Promise, need and faith in the Lord’s Prayer (2)

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Image: Unsplash (CC0)

In my previous post, we looked at how Luther applies the principles of promise, necessity and faith to the first three petitions of the Lord’s Prayer — where we exercise our faith in God’s promise to meet our dire need for the proclamation of the gospel, the Holy Spirit’s gift of faith, and protection from temptation and doubt. Now let’s turn to the second half of the prayer.

Give us this day our daily bread

What does this mean?
God gives daily bread to everyone, even those who are evil,  without our prayers; but we pray in this petition that he would lead us to know this, and to receive our daily bread with thanksgiving.

What is meant by daily bread?
Everything that belongs to the support and needs of the body, such as food, drink, clothing, shoes, house, property, fields, animals, money, goods, a believing spouse, believing children, believing servants, believing and faithful magistrates, good government, good weather, peace, health, discipline, honour, good friends, faithful neighbours, and so on.

Once again, we see how our prayer is not needed to persuade a reluctant God, but is founded on an unconditional promise: “God gives daily bread to everyone, even those who are evil,  without our prayers.”

As for the “dire need” that is addressed here: well, it amounts to pretty much every need we have in our everyday lives; “everything that belongs to the support and needs of the body,” ranging from the basics of food, drink and shelter, to the need for “good government,” “peace,” and so on.

Many expositions of the Lord’s Prayer would put matters such as social justice (“good government”) and peace under the first half of the prayer: the coming of God’s kingdom, the doing of his will. However, there is something refreshing about Luther’s perspective here, particularly in a time where world events can otherwise lead us to despair. For those of us who feel that a President Trump or a vote for Brexit would be the opposite of “good government,” perhaps even (in our more despairing moments) the opposite of “peace,” it is healthy to be reminded that all these are matters of “daily bread,” not “the kingdom.”

And forgive us our trespasses as we forgive those who trespass against us

What does this mean?
We pray in this petition that our Father in heaven would not look upon our sins, or deny our prayers on account of them; for we are not worthy of any of the things for which we pray, nor have we deserved them. Instead we pray that he would grant all our petitions by grace; for we sin greatly every day, and all we deserve is punishment. In the same way, for our part, we will sincerely forgive those who sin against us, and readily do good to them.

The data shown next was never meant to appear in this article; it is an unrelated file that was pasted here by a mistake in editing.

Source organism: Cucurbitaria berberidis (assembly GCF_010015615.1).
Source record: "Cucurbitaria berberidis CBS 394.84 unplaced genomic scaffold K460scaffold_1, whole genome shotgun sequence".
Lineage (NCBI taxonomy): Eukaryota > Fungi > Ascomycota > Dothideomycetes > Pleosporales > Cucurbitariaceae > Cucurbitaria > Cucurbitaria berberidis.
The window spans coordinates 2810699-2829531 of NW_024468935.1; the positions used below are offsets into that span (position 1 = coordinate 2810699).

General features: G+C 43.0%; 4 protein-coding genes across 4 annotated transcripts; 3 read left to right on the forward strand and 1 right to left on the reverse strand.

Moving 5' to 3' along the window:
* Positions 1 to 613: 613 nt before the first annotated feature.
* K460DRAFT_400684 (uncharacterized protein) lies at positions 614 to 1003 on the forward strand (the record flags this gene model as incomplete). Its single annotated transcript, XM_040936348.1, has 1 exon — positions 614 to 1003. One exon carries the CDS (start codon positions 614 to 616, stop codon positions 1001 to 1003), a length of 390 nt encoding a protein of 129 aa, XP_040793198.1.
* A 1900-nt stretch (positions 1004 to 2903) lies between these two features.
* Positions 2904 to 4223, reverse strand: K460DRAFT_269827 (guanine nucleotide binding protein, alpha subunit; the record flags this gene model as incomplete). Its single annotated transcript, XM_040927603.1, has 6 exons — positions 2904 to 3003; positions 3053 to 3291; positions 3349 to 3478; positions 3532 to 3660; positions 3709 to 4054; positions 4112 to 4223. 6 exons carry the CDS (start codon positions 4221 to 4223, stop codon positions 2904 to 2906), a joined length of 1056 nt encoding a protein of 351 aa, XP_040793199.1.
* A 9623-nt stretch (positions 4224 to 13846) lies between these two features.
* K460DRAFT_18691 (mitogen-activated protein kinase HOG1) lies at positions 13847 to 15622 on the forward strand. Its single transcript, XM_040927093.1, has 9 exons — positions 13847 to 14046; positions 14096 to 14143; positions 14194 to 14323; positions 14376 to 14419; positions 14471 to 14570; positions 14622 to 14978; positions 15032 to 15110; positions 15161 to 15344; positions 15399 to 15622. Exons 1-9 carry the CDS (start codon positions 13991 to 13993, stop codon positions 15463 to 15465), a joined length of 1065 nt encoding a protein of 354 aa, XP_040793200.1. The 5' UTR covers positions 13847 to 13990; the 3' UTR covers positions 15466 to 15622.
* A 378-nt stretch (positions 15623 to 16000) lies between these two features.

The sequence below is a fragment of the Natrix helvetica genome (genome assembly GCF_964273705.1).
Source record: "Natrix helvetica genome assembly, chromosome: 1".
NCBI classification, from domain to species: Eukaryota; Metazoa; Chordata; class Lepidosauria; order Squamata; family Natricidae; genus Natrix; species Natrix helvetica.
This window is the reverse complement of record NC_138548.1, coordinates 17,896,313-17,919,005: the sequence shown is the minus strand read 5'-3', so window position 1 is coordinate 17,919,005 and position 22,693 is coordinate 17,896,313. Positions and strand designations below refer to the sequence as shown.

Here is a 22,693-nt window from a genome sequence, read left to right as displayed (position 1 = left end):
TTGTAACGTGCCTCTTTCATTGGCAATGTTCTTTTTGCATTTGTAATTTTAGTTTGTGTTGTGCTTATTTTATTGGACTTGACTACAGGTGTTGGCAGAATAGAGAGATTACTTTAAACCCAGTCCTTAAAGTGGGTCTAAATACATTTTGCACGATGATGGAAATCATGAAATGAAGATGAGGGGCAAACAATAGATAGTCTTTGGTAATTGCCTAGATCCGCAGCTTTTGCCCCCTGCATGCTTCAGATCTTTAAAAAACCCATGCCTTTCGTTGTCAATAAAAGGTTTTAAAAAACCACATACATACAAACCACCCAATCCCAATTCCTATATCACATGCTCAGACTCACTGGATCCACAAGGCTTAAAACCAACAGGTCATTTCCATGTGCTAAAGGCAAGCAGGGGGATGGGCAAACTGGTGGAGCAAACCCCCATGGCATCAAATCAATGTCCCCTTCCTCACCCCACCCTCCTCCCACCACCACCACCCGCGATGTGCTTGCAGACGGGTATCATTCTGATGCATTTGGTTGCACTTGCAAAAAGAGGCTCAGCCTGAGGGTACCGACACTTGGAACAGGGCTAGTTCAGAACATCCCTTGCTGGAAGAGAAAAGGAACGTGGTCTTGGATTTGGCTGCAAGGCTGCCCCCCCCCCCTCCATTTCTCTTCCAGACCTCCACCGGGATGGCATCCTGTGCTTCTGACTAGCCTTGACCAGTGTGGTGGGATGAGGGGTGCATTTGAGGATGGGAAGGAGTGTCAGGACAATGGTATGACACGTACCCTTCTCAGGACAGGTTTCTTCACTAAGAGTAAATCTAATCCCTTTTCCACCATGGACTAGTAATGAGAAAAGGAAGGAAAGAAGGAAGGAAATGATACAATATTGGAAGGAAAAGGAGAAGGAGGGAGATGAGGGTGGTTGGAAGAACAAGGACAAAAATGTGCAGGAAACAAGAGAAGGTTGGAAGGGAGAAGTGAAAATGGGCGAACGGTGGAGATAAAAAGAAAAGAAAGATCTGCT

Luther’s exposition of this petition is the first not to include an explicit statement of promise — but then, the promise on which the forgiveness of our sins is based has already been set out in the first half of Luther’s exposition.

Indeed, what we find in this petition is a personal appropriation of the promises of the first three petitions: that the promise of forgiveness held out in the proclamation of the Word, which we receive by the faith worked in us by the Holy Spirit, would be ours; and that we would lead a “godly” life as a result, at the heart of which is our imitation of God in extending to others the same forgiveness and goodness that he has shown to us.

And lead us not into temptation

What does this mean?
God tempts no one. However, we pray in this petition that God would guard and keep us, so that the devil, the world, and our flesh may not deceive us, or seduce us into false belief, despair, and other great shame and vice; and that, though they may attack us, we may finally overcome them and gain the victory.

Again, the promise: “God tempts no one.” But again, the dire need: “that the devil, the world, and our flesh may not deceive us, or seduce us.” And again, the faith we exercise as we pray, confident in God’s promise that “though they may attack us, we may finally overcome them and gain the victory.”

But deliver us from evil

What does this mean?
We pray in this petition that our Father in heaven would deliver us from every evil of body and soul, property and honour; and that in the end, when our last hour comes, he would grant us a blessed end, and graciously take us from this vale of tears to himself into heaven.

Again, the promise is implicit here, this final petition being based on everything that has gone before, and with our every dire need encompassed in that single word “evil”. The need for salvation, for daily bread (in all its multiple aspects), for forgiveness, for preservation from temptation, and — finally — from the fear of death itself. In this final petition, our faith develops into hope as we look forward to “our last hour,” the promise of “a blessed end,” and the hope of being taken from “this vale of tears” to be with God forever. (Note that the Creed has already reminded us that our ultimate hope is not “going to heaven” but the resurrection of the dead.)

Amen 

What does this mean?
That I should be certain that these petitions are acceptable to our Father in heaven, and that he hears them; for He Himself has commanded us to pray in this way, and has promised that He will hear us. So we say “Amen, Amen”; that is, “Yes, yes, it shall be so.”

The promise that has undergirded every word of our prayer has been the promise that “these petitions are acceptable to our Father in heaven, and that he hears them”; a promise that addresses the direst need of all when we pray, our need to be heard, for us not to be talking into the air. So we make our final affirmation of faith in that promise by saying “Amen”: “Yes, yes, it shall be so.”

 

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